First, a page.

Closely connected with research


AIXTRON SE is a market leader in the MOVPE-conditioning market for compound semiconductors. The company is already present and successful in 14 countries across the globe. But what makes AIXTRON so unique and how does the company manages to maintain its role as a leader? In speaking with Dr. Bernd Schulte, COO at AIXTRON, we wanted to learn more about the corporate culture, how the company has preserved is competitiveness despite increased competition and what its experience in the realm of internationalization has been. 

GSC: Last year, AIXTRON celebrated its 30 year anniversary. Since its founding in 1983, the company has expanded all over the globe and received many accolades for its innovations. AIXTRON has also supported multiple Noble Prize winners in their research. "We take progress personally," boasts your website. How does this mentality of focusing on progress and pushing boundaries present itself in the day-to-day operations of the company?

Dr. Bernd Schulte: At AIXTRON, we try to make our products a little bit better every day and thus to progressively provide for the possibility of new applications as a result of the breakthroughs we discover. Innovation is our key driver. We constantly strive to develop the best solution for our customers' needs; we are satisfied only when all requirements are met and every detail is right.


GSC: AIXTRON was the very first supplier of MOCVD systems, a crucial component of many microelectronic and optoelectronic production technologies. These systems continue to play an important role in modern-day, cutting-edge technologies like LED lights and solar cells. What steps does AIXTRON take to make sure its products are keeping up with today's technological advancements and that they are superior to competitors' products?

Dr. Bernd Schulte: As a spin-off of the RWTH Aachen, research and development are crucial parts of AIXTRON. For many years we have been closely linked with numerous leading universities and scientists worldwide in the field of semiconductor research, so we always are on the cutting edge of research. In addition, we are currently investing about a third of our annual revenue, nearly 60 million euros, into the research, development and improvement of our technologies and processes. This also helps us to be closer to our customers, whose feedback on the daily use of our technologies is extremely important to us. We incorporate this feedback with careful consideration into the further development of our systems.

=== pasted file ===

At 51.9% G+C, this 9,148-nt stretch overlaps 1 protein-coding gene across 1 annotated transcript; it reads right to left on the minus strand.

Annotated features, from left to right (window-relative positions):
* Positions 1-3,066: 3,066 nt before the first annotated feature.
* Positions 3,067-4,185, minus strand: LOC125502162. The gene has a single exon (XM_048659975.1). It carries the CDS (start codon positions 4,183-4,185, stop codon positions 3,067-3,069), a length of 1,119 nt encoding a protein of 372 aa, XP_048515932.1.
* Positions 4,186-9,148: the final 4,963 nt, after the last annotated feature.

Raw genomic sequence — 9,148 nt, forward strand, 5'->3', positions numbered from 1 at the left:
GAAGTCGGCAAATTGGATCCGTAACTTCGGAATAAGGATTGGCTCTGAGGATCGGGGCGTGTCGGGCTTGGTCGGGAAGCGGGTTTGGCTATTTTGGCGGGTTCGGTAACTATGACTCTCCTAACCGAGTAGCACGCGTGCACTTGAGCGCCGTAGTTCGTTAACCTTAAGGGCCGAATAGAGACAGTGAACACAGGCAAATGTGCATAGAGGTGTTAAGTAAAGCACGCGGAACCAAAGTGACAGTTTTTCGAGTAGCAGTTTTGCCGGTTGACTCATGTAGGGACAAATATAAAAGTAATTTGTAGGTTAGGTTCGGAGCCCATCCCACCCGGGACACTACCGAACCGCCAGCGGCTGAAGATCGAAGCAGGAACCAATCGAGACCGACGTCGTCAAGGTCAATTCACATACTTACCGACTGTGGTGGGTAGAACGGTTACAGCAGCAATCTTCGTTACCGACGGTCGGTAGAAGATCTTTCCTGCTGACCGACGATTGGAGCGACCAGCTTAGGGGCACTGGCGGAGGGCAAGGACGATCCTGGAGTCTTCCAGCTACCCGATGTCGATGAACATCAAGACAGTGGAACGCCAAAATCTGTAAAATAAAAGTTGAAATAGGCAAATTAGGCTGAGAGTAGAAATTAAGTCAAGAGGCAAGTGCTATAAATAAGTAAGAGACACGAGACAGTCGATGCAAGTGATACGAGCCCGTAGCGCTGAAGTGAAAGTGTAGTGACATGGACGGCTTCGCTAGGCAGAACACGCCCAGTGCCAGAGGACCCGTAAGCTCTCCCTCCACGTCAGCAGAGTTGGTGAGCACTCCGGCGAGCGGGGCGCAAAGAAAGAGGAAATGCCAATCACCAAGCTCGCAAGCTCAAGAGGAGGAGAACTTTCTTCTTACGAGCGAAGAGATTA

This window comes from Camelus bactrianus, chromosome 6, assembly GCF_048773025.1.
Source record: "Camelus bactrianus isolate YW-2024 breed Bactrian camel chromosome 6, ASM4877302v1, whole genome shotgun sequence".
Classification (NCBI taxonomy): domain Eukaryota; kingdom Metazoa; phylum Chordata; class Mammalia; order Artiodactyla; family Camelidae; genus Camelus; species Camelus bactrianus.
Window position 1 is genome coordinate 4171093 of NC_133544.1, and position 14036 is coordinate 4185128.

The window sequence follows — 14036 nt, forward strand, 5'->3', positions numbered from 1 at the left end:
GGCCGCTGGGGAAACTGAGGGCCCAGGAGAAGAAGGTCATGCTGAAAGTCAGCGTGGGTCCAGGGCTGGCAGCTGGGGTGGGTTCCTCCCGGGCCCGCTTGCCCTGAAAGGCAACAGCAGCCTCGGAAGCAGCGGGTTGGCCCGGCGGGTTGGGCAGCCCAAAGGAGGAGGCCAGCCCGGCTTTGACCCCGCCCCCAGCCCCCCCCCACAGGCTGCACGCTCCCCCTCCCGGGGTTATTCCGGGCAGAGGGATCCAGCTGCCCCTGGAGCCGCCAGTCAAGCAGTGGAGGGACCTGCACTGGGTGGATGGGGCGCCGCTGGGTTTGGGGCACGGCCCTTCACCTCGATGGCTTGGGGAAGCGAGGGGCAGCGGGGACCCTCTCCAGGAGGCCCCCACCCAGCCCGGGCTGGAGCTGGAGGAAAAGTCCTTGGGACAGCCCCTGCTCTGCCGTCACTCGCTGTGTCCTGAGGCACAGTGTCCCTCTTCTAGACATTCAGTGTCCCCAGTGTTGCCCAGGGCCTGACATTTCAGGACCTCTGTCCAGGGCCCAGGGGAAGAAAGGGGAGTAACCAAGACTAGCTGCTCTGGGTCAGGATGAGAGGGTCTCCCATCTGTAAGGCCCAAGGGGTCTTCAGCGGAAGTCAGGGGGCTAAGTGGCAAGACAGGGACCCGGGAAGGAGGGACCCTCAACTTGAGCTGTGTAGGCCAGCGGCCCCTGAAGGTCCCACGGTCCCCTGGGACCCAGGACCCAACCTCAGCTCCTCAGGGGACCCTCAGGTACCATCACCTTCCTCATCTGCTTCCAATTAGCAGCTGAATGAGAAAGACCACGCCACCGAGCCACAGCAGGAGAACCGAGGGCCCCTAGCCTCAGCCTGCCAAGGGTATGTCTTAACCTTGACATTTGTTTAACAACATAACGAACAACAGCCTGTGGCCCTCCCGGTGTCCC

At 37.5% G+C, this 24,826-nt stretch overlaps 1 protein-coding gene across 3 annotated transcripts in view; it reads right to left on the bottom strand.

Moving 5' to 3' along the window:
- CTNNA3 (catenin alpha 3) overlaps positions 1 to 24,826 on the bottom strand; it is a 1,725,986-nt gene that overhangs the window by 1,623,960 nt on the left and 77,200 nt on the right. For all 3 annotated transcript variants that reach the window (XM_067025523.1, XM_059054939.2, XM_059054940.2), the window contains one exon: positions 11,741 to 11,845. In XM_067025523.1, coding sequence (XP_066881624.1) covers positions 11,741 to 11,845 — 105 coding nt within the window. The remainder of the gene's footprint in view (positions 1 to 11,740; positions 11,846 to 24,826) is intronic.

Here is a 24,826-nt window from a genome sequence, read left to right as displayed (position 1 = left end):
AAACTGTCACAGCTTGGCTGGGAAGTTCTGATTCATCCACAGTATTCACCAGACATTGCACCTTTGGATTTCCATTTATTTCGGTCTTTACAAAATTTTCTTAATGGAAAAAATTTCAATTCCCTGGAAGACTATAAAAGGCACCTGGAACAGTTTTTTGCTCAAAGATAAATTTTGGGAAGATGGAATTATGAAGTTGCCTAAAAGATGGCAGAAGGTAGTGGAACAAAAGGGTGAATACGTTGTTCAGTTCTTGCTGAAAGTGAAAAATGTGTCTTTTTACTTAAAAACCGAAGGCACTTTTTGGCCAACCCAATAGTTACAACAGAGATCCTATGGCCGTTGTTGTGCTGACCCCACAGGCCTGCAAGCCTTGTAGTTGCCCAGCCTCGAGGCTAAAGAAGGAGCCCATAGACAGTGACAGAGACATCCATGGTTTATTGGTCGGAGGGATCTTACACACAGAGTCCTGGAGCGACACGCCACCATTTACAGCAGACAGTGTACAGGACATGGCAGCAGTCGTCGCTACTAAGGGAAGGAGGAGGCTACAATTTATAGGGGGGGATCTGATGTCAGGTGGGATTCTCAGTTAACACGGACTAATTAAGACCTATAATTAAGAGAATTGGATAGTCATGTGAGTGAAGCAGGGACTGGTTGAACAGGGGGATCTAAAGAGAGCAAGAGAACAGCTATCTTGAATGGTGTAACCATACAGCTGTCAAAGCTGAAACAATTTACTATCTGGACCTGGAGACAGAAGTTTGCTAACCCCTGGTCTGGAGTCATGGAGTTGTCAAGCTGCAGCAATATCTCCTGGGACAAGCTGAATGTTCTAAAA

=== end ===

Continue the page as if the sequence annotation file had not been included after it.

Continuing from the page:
GSC: AIXTRON has training, research and development laboratories in Germany, the U.K. and the U.S. How does having so many facilities in so many different parts of the world foster and advance innovation within the company?

Dr. Bernd Schulte: At AIXTRON we combine the key skills of three major global technology centers. The semiconductor production processes, which represent groundbreaking innovations for the whole industry, come from Silicon Valley in America. The competence in the area of materials science comes from Cambridge in England, and expertise in the fields of mechanical engineering and process technology is led by us here in Germany. This knowledge is shared, combined and developed within the group through the constant exchange of information. So we can, for example, use technological knowledge from the silicon industry for our MOCVD equipment and pass on specific engineering knowledge to our British colleagues.

In our training lab in China, the focus is on training our Asian customers. This area is an imporant focus point for the semiconductor industry as it is the center of the global LED industry. Through close contact with many of our key customers there, we can remain informed about new market trends and can take into account the relevant requirements in the development of innovative products.


GSC: When opening facilities in other countries, how does AIXTRON navigate the various domestic laws and logistical challenges when it comes to securing talent to staff these locations, whether that means bringing German-based employees abroad or finding local skilled workers instead?

Dr. Bernd Schulte: The branches of AIXTRON are almost entirely led by colleagues from the respective countries. They usually know the regional markets and also are well connected to and familiar with the business and legal practices on site. AIXTRON prefers to recruit its employees from the location at hand and therefore its USA, UK and China locations all have their own human resources departments, which represent the company at relevant trade fairs and events as well as assume the associated administrative tasks. However the sending of employees abroad to our worldwide offices as well as the temporary transfer of employees to Germany is a regular occurrence for us as well.


More information: www.aixtron.com